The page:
married, and was an aspiring writer. This gave her a complexity that I thought
could be developed. The more I read and imagined, the more convinced I became
of her fictional possibilities. As a Jewish woman myself, I identified with
her, so much so that I laid flowers on her grave to thank her for inspiring me.
In life she was a crusader for justice; in fiction she’s the same. And I’m
proud to say that as a result of my first book, she (the real Sarah Kaufman)
was inducted into the Toledo Civic Hall of Fame.
are strong elements of feminism and civil rights, especially with regard to
religion and race, in all of your novels. What made you decide to pursue these
thematic issues in your historical series and in this new novel?
I’d have to say that it’s a combination of personal experience, education and
history. I come from a family that values diversity and human rights. I
approach the world from this perspective, and when I encounter opposition, I
react. With respect to religion in particular, I’ve experienced my fair share
of intolerance, and my reaction has taken many forms, including writing.
Writing is for me a way to work through these experiences, to lay them bare and
alter the narrative to my liking. Since the 1920s saw the rise of the KKK and
all manner of bigotries, it’s natural, given my bent, that I would be drawn to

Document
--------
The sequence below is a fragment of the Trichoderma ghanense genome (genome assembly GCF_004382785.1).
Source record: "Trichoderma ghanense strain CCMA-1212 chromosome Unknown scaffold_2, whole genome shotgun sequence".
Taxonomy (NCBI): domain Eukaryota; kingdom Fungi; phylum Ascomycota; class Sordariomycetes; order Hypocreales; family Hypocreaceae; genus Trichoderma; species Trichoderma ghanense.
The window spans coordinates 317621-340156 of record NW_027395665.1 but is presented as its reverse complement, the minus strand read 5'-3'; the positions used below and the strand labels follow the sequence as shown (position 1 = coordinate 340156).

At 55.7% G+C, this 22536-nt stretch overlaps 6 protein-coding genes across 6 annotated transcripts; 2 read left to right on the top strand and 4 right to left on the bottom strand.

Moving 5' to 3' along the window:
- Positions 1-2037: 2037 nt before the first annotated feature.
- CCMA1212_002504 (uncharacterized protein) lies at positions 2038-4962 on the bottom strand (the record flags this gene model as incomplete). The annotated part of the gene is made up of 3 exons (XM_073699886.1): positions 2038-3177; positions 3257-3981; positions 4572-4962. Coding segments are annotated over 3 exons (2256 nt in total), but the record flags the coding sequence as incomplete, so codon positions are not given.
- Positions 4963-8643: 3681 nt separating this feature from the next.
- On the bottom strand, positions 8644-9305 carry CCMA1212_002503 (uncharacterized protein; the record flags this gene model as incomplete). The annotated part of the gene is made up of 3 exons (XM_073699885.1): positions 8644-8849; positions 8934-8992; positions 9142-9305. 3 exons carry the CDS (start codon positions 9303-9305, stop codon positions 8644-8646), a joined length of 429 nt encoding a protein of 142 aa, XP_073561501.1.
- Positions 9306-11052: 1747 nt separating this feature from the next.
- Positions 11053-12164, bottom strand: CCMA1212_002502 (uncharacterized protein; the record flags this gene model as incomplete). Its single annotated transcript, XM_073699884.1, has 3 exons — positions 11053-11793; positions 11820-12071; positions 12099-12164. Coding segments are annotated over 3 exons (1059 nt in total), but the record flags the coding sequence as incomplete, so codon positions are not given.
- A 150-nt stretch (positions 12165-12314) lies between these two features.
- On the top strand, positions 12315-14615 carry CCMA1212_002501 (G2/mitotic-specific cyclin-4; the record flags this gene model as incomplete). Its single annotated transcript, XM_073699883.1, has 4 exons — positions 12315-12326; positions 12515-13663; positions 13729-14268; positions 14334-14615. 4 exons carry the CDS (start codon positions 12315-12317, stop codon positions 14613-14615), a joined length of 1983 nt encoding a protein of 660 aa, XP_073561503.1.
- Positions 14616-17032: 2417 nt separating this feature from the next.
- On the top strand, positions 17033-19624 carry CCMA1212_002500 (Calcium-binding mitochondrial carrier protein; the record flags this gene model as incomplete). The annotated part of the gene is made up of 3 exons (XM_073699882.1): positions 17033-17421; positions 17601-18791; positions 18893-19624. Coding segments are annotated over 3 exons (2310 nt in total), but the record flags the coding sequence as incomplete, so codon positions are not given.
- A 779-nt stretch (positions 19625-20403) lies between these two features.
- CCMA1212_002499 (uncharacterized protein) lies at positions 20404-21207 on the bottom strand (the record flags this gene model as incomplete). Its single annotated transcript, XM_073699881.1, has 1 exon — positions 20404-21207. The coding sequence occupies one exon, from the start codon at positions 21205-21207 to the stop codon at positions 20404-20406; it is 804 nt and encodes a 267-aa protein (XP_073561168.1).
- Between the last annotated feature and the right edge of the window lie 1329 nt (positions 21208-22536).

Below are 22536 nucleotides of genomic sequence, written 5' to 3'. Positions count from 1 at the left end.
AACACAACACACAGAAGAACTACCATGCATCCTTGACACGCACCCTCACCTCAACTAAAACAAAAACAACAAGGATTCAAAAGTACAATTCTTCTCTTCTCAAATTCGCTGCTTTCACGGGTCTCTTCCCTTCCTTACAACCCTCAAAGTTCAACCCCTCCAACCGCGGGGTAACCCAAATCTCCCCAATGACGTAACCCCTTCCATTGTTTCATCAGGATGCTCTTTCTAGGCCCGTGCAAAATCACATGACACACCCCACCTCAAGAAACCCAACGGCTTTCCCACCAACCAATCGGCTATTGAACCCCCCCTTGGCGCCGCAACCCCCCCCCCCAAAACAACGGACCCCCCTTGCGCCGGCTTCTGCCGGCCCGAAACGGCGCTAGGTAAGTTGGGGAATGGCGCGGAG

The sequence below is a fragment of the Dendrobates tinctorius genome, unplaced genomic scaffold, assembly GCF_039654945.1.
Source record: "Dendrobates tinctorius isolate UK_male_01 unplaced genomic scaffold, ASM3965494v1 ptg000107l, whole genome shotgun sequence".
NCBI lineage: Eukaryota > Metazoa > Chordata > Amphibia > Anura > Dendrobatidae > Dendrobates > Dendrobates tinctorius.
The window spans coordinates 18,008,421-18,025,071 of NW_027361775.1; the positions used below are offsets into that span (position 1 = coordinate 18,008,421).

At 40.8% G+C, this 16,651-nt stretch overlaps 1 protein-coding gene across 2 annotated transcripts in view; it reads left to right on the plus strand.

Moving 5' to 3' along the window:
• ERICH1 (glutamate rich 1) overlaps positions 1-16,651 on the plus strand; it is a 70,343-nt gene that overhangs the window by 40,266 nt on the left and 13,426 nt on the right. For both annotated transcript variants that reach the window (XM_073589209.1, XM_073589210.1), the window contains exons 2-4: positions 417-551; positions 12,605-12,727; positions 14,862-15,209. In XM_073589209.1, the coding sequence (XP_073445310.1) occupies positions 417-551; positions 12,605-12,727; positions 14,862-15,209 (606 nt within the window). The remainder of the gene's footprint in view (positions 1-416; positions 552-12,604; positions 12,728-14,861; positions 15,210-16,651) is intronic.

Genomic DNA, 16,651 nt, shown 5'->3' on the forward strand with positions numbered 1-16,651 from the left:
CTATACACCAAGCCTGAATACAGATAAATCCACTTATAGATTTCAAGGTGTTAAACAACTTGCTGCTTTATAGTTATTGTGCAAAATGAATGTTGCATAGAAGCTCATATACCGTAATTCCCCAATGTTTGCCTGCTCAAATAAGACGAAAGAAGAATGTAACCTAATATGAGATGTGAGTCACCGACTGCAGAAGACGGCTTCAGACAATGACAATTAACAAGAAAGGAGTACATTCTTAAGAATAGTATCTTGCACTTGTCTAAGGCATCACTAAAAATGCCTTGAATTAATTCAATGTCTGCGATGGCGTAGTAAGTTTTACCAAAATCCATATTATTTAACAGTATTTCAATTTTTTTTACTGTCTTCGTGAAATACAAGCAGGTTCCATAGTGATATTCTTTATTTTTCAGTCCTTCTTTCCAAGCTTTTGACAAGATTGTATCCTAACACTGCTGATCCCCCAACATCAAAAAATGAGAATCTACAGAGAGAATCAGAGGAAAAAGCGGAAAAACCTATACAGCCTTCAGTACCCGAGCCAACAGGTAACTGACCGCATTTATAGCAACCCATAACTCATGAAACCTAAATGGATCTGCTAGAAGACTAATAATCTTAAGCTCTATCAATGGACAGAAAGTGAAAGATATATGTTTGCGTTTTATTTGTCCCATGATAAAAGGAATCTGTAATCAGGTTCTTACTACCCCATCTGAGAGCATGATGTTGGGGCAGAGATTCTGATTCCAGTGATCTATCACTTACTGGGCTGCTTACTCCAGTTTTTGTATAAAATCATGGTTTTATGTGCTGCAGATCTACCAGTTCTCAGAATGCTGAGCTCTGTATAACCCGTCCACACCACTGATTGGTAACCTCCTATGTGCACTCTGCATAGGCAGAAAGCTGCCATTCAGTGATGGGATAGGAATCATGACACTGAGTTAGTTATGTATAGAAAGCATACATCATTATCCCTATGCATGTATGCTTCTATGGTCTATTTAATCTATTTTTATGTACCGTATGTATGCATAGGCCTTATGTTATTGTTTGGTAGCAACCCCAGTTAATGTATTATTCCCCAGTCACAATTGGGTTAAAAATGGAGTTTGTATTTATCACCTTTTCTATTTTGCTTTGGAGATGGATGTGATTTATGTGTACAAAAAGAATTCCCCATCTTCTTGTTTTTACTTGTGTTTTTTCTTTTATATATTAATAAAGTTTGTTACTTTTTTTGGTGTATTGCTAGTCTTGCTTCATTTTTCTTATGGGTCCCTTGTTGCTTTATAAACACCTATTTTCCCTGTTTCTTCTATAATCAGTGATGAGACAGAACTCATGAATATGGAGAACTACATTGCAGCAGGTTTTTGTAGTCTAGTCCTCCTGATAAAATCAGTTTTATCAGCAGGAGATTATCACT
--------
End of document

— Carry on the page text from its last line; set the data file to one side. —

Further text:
these topics. My academic training was also a factor in my interest in such
themes as it both exposed me to the pervasiveness of intolerance and taught me
the importance of examining the context in which it occurs.
do you find the most fascinating about the historical genre?
Dickinson put it best: “Tell all the Truth but tell it Slant.” History is a
powerful form of knowledge, but it is often told dryly and with a limited
focus. I like the ability to bend history, to tell it “at a slant,” to be as
faithful as I can to the facts but even more so to truth. I like research and
getting the details right. But I love bringing unknown or underappreciated
people and events to life. To do that, you sometimes have to fill in the
missing pieces. Historical fiction gives you the permission to do so, as long
as what you construct is consistent with the character and the time. I really
believe that this kind of excavation and reimagining of the past is my calling.
I feel most alive when I’m involved in the process of resurrecting the dead.
The historical genre also allows me to teach about the past, to show its
correspondences to the present, for instance, while entertaining with
(hopefully) a compelling plot.
would you like readers to remember most about you and your books?
Hmm. I guess that
I take my writing seriously, that I work very hard to have the stories ring
true. I promise readers that I will present them with some historical facts
that they’ve probably never heard of before. Also, although I’m a mystery
writer and proud of it, I’m not a formulaic one. I want readers to remember
that there are no simple answers, and my books don’t offer any. But I value
readers’ opinions and am open to their criticism. Well, to a point. To be
absolutely honest, I want to be able to say, in the words of actress Sally
Field: “You like me!”
you working on a new Sarah Kaufman novel and, if so, what can you tell us about
and no. Sarah will be a character in the next book, but not the protagonist.
She’ll be older and act as a kind of adviser. The story will take place in the
1940s, during WWII. And that’s about all I can say without giving away a critical
piece of Rule of Capture.